This morning at the International Court of Justice (ICJ), the Republic of the Marshall Islands (RMI) presented final oral arguments in its nuclear disarmament case against India during this phase. Phon van den Biesen, Co-Agent of the Marshall Islands, opened the session with a strong condemnation of India’s active participation in the nuclear arms race.
As we reported last Thursday, India conducted a test of its new K-4 submarine-launched ballistic missile on Monday 7 March, the same day that hearings on the nuclear disarmament case opened at the ICJ. Mr. van den Biesen was not pleased, particularly about the timing of the nuclear missile test. He said, “One is tempted to call this ‘contempt of Court’ simply because naming it an ‘unfortunate coincidence’ would be grossly understating the meaning of this event.”
While India, in its oral pleadings before the ICJ, has emphasized its votes in favor of nuclear disarmament at the United Nations General Assembly, Mr. van den Biesen highlighted how India’s behavior trumps their hollow words. “In legal terms,” he said, “this is evidence of India’s not acting in good faith concerning the obligation that is central to the current proceedings.”
Luigi Condorelli, Counsel to the Marshall Islands and professor of international law at the University of Florence, added to the Marshall Islands’ claims on this issue, stating, “The discrepancy between what India says and what it does is significant.”
Early this morning, unbeknownst to the Marshall Islands legal team at the time of today’s ICJ hearing, India test-fired yet another nuclear-capable missile – this time, the Agni I ballistic missile.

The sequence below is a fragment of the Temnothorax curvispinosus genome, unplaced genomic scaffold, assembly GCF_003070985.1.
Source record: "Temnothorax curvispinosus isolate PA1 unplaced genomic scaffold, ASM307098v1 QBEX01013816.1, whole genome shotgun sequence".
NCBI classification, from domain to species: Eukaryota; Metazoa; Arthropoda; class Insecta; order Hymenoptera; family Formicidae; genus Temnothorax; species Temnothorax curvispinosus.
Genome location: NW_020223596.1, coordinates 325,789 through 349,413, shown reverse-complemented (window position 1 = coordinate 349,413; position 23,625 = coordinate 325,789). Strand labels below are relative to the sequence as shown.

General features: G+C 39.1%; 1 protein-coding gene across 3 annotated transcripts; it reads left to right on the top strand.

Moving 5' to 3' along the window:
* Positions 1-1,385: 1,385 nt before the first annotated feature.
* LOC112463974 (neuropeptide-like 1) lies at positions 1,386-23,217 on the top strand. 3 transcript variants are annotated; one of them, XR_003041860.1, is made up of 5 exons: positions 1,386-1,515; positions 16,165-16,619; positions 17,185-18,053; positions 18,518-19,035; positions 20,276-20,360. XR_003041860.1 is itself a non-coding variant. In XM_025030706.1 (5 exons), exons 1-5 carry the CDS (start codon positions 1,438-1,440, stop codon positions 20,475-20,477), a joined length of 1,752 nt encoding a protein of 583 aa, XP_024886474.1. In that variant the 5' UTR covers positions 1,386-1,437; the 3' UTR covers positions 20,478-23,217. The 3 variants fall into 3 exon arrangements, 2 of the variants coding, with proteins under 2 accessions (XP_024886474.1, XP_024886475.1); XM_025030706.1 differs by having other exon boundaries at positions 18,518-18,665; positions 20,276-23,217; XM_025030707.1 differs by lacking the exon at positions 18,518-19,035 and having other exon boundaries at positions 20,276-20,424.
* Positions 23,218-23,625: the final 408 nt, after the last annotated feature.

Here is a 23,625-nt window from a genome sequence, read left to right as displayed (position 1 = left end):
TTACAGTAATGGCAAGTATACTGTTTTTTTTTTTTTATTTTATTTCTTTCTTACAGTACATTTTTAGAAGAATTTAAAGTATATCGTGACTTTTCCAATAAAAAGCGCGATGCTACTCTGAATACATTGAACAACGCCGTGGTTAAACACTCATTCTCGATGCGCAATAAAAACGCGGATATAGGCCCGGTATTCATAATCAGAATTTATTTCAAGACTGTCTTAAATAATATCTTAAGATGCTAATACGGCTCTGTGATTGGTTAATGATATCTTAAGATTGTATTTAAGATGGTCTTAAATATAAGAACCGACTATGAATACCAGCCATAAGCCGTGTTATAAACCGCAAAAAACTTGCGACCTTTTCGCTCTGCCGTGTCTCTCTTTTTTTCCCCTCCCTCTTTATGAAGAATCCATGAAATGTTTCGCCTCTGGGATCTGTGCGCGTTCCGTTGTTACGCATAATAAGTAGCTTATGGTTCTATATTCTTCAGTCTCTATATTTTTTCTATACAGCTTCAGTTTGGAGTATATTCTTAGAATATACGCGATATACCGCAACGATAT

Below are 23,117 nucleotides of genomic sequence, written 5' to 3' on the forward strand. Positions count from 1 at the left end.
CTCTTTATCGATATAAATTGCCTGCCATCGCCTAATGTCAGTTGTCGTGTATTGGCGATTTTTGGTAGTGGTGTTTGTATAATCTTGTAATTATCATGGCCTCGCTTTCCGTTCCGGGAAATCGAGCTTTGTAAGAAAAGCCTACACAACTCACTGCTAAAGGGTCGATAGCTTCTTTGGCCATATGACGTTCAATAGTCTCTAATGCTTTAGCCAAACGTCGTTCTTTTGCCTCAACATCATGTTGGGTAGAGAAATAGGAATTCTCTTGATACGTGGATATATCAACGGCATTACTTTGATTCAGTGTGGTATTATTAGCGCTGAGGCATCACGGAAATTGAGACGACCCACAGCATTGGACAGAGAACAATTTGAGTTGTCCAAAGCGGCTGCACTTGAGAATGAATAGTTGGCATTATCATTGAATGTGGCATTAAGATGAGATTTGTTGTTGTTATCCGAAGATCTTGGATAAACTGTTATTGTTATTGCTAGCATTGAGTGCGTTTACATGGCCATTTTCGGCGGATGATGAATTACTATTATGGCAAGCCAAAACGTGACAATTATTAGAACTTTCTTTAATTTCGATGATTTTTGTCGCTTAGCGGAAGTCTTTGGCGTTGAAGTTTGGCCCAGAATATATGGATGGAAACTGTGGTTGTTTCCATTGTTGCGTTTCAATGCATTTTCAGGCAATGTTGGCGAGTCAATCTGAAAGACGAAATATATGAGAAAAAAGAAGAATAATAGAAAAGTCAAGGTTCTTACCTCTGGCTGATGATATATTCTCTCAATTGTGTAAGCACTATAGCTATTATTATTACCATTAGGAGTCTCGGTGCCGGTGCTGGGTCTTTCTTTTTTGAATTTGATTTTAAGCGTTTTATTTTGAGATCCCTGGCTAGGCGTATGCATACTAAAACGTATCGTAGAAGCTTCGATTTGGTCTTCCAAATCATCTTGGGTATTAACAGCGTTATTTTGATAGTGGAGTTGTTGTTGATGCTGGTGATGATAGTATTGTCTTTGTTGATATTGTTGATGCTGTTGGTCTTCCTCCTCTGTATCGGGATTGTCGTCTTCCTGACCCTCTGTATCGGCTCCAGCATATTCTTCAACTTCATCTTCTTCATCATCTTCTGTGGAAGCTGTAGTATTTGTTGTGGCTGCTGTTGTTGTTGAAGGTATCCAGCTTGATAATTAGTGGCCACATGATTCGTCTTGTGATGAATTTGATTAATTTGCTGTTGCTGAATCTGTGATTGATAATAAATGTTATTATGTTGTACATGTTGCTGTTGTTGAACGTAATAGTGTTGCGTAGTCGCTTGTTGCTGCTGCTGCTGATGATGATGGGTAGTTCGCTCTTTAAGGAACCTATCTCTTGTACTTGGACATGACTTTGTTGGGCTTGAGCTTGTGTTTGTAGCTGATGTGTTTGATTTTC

Tony de Brum, Co-Agent of the Marshall Islands and former RMI Foreign Minister, closed today’s oral arguments against India. Reminding the Court of the real purpose of the case, he said, “The RMI’s horrific suffering motivates it to bring these proceedings against the nuclear giant that India has become, because the RMI knows first-hand the devastation that India’s nuclear arsenal can cause. And it is a nuclear arsenal that India is proudly and rapidly enhancing and diversifying. Such conduct is the opposite of satisfying a legal obligation to negotiate in good faith nuclear disarmament.”
India will present its final oral argument in the case on Wednesday at 10:00 am CET. After India’s pleadings on Wednesday, the judges will deliberate on the questions of jurisdiction and admissibility of the case and will rule at a date as yet unannounced.
This afternoon, the United Kingdom presented its final oral arguments in the RMI vs. UK case. A summary of the UK’s arguments will appear in Pressenza tomorrow, as there are no hearings at the ICJ on Tuesday.
Rick Wayman is Director of Programs at the Nuclear Age Peace Foundation, a consultant to the Republic of the Marshall Islands. He is tweeting about the ICJ hearings at @rickwayman.